The deal between Dushanbe and the opposition rankled the separate opposition, primarily linked to Soviet-period interests and backed by Uzbekistan, in northern Tajikistan. Breaking with the official Russian position – which appears to have favoured the deal – in August 1997 and then in November 1998 Mahmudruzi Xudoiberdiev, an ethnically Uzbek commander who had rendered yeoman assitance to the regime early in the war, now mutinied. The first mutiny was stamped out by Emomali’s guard commander Ghafur Mirzoev in league with Suhrob Qosimov, a separate loyalist commander. The second mutiny, which appears to have had backing from Karimov, was crushed by both Suhrob and Emomali’s opponent-turned-lieutenant, Ziyoev.
Ziyoev rendered further assistance to Emomali in the succeeding years. In 1999-2000, Emomali wanted to tone down tensions with Karimov. So Ziyoev persuaded his Uzbekistani guests, Tohirjann Yuldashev and Jumaboi Qosimov, to leave Tajikistan and go to Afghanistan, whose northern border was now partly controlled by the Taliban emirate. Ziyoev does not seem to have had any specific preference for either the Taliban or Masoud’s Nazar group; while the Uzbekistani departure strategically helped the Russia-Tajikistan faction with whom Masoud was now allied, in the short term it helped the Taliban who enlisted the arriving mercenaries under Jumaboi’s command to fight against Masoud. This illustrates the strange complexity of alliances in this volatile period.
In summer 2001 Ziyoev again proved his worth; Emomali ordered an offensive against the opposition commanders Hitler (so nicknamed because he had played the part in a school play) Sanginov and Mansur Muaqqalov. Ziyoev and Suhrob were again picked for the task, and Ziyoev used his influence to persuade a large part of the opposition to defect before the remainder were routed. This preceded by weeks the American invasion of Afghanistan, which benefited the Dushanbe regime immensely and to which Emomali offered bases.
By now entrenched as not only a Russian but American partner and having routed his most dangerous enemies, Emomali began to eliminate the commanders who had helped him but whose continued loyalty he doubted. Among the earliest to go was his longstanding constable, Ghafur Mirzoev, the so-called “grey cardinal” of Tajikistan whose downfall shook other commanders. Perhaps too late for his own good, Ziyoev was estranged from the Tajikistan dictator as well. In the late 2000s rumours were put about that Abdullo Rahimov, a shadowy mulla from southern Tajikistan who had allegedly fought in Afghanistan, had returned to Tajikistan: the regime announced that he had joined Ziyoev in a conspiracy. Another of Ziyoev’s counterparts, Niamat Azizov, and several other southern military-political leaders and mullas were said to be part of a scheme against the regime, leavened with contraband and narcotics. It is probable that there was no such scheme, but this did not concern Dushanbe unnecessarily; in summer 2009, Ziyoev and Azizov were killed in what was officially a counter-narcotics sweep. Several similar purges since have consolidated the wily Emomali’s position since.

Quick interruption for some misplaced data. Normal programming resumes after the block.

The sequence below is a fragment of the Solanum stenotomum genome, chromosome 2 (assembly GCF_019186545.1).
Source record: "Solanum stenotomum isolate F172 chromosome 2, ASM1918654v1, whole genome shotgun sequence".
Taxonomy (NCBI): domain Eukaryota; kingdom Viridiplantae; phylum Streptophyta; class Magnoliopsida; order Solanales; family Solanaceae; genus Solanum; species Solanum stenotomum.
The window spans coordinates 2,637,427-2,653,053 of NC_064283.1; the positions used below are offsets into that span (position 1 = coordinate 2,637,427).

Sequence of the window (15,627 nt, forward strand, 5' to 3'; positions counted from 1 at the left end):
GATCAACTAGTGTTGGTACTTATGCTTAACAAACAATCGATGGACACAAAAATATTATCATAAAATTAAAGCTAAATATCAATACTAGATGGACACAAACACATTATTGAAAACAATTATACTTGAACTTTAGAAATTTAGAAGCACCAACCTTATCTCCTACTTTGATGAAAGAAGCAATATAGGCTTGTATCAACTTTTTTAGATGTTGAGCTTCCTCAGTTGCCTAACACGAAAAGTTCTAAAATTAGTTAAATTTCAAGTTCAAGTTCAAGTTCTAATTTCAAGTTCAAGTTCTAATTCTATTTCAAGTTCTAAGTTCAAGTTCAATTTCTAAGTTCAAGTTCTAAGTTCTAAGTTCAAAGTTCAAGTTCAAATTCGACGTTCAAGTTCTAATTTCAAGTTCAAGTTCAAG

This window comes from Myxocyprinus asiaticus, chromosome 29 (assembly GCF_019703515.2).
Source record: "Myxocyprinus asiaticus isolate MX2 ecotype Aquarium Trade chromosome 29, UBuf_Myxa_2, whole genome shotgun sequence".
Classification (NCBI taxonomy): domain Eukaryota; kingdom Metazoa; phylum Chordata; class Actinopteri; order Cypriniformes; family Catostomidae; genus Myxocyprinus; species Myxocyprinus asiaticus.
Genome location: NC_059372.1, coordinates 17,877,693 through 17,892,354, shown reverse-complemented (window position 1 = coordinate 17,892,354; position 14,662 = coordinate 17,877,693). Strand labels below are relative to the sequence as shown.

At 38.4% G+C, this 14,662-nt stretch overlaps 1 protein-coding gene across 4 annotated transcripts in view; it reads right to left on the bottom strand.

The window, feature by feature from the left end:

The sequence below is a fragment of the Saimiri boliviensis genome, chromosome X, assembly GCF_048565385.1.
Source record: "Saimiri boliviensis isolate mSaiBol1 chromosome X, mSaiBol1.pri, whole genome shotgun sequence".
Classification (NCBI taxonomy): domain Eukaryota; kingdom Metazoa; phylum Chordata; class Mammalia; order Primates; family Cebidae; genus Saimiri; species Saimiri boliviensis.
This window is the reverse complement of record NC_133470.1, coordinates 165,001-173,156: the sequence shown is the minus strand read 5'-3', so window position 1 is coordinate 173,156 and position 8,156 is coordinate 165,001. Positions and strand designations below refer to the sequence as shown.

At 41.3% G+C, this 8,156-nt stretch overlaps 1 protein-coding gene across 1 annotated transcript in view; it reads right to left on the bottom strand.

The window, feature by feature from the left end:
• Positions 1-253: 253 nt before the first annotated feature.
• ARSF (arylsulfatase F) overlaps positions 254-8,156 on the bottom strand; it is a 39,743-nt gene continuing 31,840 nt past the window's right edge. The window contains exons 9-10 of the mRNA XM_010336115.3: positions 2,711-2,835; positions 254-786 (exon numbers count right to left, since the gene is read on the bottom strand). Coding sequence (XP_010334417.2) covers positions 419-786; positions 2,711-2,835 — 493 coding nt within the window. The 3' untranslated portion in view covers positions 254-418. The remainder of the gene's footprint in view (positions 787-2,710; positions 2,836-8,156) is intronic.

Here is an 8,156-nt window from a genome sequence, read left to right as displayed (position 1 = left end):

Jaga Ziyoev’s position as a commander reconciled, doublecrossed, and discarded by Emomali Rahmonov is not unique. What is unique is that he was linked on both sides of several struggles in the 1990s and 2000s, some of whose repercussions reverberated not only in Tajikistan but also Afghanistan and Uzbekistan. Apparently acting out of tactical interest, ultimately Jaga was cornered and outmaneouvred by a superior and more ruthless tactician.
FURTHER READING. Please note that these are not exhaustive sources; in some cases there is no satisfactory book on the military adventurer involved and often the researcher has to do more than simply fill in the dots. They are simply each the single best published books I have found, some of which are splendid and others not so.
Marieke Brandt; Tribes and Politics in Yemen: A history of the Houthi conflict (Hurst & Co, 2017).
Brian Cloughley; War, Coups, and Terror: Pakistan’s army in years of turmoil (Simon & Schuster, 2009).
Edit in summer 2020: I have added to this list a book that was published shortly after I wrote this article, and which adds valuable insight on Abdul-Qayum Zakir’s career:
Antonio Giustozzi; The Taliban at War, 2001-2018. (Hurst Publishers, 2019)
John Heathershaw; Post-Conflict Tajikistan: The politics of peacebuilding and the emergence of legitimate order (Routledge, 2009).
Mike Martin; An Intimate War: An oral history of the Helmand conflict, 1978-2012 (Oxford University Press, 2014).
Malcolm Nance; The Terrorists of Iraq: Inside the strategy and tactics of the Iraqi insurgency, 2003-2014 (CRC Press, 2015).